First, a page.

Did I get a call from top Democratic leaders after the primary? No. I received calls from members of the Republican Party and Libertarian Party. To this day, I am still awaiting a call from someone in the Democratic Party.

Obviously, there is no place in the Maryland Democrat Party for one with a conservative view.

ROBERT FUSTERO

Silver Spring

Day after tomorrow could be warmer

It’s unfortunate that in a commentary which ridicules the scientific credibility of the outlandish movie “The Day After Tomorrow” (which was not a difficult thing to do) that Edwin Feulner should demonstrate a lack of scientific credibility on important points of fact (“Storm warning,” Commentary, Tuesday).

Mr. Feulner writes: “Let’s set the rhetoric aside and look at the facts. The average temperature measured at the Earth’s surface has risen about 1 degree Fahrenheit in the last 100 years. But satellite measurements haven’t shown a comparable trend and, in fact, show a slight cooling in the last 20 years.” The statement regarding satellite measurements is extraordinarily inaccurate. Satellite temperature measurements of lower troposphere temperatures using data from the Microwave Sounding Unit (MSU) gathered by Roy Spencer of NASA and John Christy of the University of Alabama-Huntsville show a 0.7 degree centigrade per century warming trend over the period data was collected (approximately 23 years). Because this trend has emerged recently, after several re-analyses and several warm years, the previous non-warming trend is still frequently quoted by global warming skeptics. Analyses of the same data performed by other groups show a warming trend that is substantially larger, and a recently published analysis by Qiang Fu of the University of Washington finds a warming trend that is now in general accord with climate model predictions.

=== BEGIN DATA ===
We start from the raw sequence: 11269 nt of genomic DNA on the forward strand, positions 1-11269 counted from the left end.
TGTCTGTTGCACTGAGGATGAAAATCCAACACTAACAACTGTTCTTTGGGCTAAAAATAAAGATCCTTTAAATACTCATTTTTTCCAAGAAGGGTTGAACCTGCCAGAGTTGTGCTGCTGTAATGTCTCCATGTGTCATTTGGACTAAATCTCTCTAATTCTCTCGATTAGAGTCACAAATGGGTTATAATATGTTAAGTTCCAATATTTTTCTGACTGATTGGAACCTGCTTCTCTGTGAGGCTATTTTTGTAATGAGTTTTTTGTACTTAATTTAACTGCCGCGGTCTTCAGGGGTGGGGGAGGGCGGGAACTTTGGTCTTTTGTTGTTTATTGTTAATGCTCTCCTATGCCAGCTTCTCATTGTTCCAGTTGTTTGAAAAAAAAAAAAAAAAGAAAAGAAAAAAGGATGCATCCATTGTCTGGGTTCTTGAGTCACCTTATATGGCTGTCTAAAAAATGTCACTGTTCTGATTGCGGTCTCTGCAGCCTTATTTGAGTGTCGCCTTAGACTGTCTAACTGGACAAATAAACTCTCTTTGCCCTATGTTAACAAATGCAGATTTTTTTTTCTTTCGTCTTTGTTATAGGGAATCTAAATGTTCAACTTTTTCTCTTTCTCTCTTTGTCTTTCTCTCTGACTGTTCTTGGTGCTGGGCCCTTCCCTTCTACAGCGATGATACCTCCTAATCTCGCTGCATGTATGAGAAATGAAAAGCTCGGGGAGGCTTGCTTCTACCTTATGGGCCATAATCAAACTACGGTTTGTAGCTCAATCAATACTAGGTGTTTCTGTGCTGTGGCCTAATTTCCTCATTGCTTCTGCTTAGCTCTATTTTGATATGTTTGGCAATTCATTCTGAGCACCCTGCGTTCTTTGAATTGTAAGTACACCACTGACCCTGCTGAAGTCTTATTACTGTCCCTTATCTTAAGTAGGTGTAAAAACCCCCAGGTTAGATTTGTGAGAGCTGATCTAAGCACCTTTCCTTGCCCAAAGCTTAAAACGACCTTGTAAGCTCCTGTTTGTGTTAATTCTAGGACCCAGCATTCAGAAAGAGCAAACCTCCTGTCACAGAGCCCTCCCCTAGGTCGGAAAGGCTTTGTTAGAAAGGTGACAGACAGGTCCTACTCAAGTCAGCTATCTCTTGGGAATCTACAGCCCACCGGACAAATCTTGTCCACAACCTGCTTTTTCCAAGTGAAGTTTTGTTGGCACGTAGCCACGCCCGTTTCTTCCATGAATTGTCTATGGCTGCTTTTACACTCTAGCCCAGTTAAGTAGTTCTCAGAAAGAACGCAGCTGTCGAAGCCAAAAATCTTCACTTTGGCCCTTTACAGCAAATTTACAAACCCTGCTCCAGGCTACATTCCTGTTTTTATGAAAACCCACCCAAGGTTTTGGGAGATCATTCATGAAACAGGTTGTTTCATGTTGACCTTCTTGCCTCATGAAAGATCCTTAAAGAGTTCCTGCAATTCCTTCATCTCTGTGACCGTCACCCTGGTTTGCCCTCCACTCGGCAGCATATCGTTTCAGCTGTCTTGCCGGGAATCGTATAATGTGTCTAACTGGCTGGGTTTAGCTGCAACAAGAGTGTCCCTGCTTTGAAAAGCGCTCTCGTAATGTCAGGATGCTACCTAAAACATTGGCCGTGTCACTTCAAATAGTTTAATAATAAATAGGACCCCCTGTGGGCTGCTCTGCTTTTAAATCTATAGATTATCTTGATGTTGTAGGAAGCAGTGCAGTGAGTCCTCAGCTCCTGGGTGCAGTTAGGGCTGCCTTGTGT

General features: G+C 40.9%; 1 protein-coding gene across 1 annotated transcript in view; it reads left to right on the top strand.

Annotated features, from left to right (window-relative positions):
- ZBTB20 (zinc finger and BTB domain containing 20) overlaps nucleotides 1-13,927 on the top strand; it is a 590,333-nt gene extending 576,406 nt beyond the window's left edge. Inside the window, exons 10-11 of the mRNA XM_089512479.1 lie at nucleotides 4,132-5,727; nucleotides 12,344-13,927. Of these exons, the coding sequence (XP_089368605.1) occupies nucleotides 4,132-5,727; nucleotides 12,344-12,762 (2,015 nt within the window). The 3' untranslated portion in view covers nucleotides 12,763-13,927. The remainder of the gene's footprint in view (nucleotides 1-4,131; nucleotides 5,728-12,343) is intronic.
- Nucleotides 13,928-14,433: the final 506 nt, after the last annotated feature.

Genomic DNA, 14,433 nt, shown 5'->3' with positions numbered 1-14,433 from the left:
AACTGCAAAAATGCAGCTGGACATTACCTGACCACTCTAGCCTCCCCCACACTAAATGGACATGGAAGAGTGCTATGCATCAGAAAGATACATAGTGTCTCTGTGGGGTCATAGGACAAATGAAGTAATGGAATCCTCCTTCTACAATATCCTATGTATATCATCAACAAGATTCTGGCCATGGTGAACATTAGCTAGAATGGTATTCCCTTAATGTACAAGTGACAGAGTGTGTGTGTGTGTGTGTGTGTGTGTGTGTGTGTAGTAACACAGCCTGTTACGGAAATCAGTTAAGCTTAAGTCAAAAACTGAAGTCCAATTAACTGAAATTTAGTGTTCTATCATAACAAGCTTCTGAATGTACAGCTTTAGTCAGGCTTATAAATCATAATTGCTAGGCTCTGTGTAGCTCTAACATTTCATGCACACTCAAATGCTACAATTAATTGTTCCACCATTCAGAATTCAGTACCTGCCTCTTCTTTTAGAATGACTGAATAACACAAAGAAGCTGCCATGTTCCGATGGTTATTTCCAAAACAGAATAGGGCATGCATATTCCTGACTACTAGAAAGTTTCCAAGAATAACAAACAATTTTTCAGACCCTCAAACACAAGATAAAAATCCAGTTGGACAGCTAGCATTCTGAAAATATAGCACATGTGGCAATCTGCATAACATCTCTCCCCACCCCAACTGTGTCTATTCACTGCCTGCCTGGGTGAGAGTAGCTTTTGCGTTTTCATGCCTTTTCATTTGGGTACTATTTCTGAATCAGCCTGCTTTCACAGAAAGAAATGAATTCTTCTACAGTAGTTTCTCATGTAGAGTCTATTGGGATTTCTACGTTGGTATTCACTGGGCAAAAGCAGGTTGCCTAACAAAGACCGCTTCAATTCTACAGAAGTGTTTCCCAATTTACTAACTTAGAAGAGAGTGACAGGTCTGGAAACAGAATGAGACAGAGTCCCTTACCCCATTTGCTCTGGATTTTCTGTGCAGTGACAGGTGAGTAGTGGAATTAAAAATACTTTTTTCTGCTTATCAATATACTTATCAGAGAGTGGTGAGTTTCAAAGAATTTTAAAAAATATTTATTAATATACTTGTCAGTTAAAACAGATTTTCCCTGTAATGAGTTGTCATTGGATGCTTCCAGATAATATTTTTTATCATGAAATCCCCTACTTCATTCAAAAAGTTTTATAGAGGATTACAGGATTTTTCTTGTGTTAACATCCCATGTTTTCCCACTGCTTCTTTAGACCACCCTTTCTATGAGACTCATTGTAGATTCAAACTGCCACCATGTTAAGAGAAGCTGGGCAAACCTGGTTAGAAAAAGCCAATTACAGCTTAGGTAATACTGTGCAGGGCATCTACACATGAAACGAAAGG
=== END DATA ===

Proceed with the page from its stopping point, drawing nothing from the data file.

“The Day After Tomorrow” won’t provide anyone with new scientific insight, and may just serve to confuse the public further. But it’s important when trying to discuss the true scientific assessment of global warming that we get the basic facts right.

JAMES ACKER

Elkridge, Md.

When ‘thank you’ will do

I’m writing this to find some way to communicate the feelings I have toward the World War II veterans who have come to Washington this weekend (“WWII dedication security tight,” Page 1, Saturday). It needs writing because I and many others are socially incapable of expressing the feeling. It is a simple one of gratitude and awe: Thank you, World War II veterans.

I realized Friday afternoon that this needed to be said in writing. I was taking the Metro home from work (I am a 19-year-old intern on Capitol Hill) and found myself seated behind a man clearly here for the weekend’s events. During the 15-minute ride, not one rider said a word to him. I wondered how out of place and unappreciated this veteran felt.

When I got off the train at my stop, I considered saying something along the lines of “thank you” to him, but I decided against it. How could something so concise come off as anything but shallow?

I cannot imagine what our country (and the world) would be like today had not these men and women sacrificed so much. My generation seems incapable of communicating a profound enough gratitude, but I know that every true American of any age has the utmost respect for the accomplishments of “the greatest generation;” we just may not know how to show our respect properly.

So, I am hoping the man I saw on the subway sees this letter and understands how much he and the thousands of veterans, living or deceased, are appreciated by us folks who can do no more but silently stare at them on the train.

BENJAMIN LOGAN

Winston-Salem, N.C.